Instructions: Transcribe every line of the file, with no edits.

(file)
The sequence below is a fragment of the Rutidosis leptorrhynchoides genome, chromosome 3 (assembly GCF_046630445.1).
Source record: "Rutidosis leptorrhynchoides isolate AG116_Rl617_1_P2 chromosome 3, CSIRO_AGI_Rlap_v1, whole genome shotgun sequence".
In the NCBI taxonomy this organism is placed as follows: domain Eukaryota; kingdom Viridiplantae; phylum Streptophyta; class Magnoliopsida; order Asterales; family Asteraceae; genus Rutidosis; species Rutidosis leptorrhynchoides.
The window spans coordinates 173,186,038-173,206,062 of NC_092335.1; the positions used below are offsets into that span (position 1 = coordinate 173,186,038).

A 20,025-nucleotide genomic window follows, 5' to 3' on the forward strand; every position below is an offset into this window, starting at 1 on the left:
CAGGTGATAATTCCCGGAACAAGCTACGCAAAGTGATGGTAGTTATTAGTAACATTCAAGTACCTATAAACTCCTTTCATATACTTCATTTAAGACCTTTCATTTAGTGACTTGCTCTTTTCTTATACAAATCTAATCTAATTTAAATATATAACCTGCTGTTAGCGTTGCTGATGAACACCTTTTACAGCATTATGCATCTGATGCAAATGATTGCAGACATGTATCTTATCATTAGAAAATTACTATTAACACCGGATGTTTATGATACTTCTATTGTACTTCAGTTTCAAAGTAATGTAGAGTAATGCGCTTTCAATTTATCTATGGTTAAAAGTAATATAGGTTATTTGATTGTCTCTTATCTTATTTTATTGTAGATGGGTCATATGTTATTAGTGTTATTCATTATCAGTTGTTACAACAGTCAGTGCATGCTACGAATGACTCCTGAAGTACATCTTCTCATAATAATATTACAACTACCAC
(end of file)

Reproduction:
The sequence below is a fragment of the Rutidosis leptorrhynchoides genome, chromosome 3 (assembly GCF_046630445.1).
Source record: "Rutidosis leptorrhynchoides isolate AG116_Rl617_1_P2 chromosome 3, CSIRO_AGI_Rlap_v1, whole genome shotgun sequence".
In the NCBI taxonomy this organism is placed as follows: domain Eukaryota; kingdom Viridiplantae; phylum Streptophyta; class Magnoliopsida; order Asterales; family Asteraceae; genus Rutidosis; species Rutidosis leptorrhynchoides.
The window spans coordinates 173,186,038-173,206,062 of NC_092335.1; the positions used below are offsets into that span (position 1 = coordinate 173,186,038).

A 20,025-nucleotide genomic window follows, 5' to 3' on the forward strand; every position below is an offset into this window, starting at 1 on the left:
CAGGTGATAATTCCCGGAACAAGCTACGCAAAGTGATGGTAGTTATTAGTAACATTCAAGTACCTATAAACTCCTTTCATATACTTCATTTAAGACCTTTCATTTAGTGACTTGCTCTTTTCTTATACAAATCTAATCTAATTTAAATATATAACCTGCTGTTAGCGTTGCTGATGAACACCTTTTACAGCATTATGCATCTGATGCAAATGATTGCAGACATGTATCTTATCATTAGAAAATTACTATTAACACCGGATGTTTATGATACTTCTATTGTACTTCAGTTTCAAAGTAATGTAGAGTAATGCGCTTTCAATTTATCTATGGTTAAAAGTAATATAGGTTATTTGATTGTCTCTTATCTTATTTTATTGTAGATGGGTCATATGTTATTAGTGTTATTCATTATCAGTTGTTACAACAGTCAGTGCATGCTACGAATGACTCCTGAAGTACATCTTCTCATAATAATATTACAACTACCAC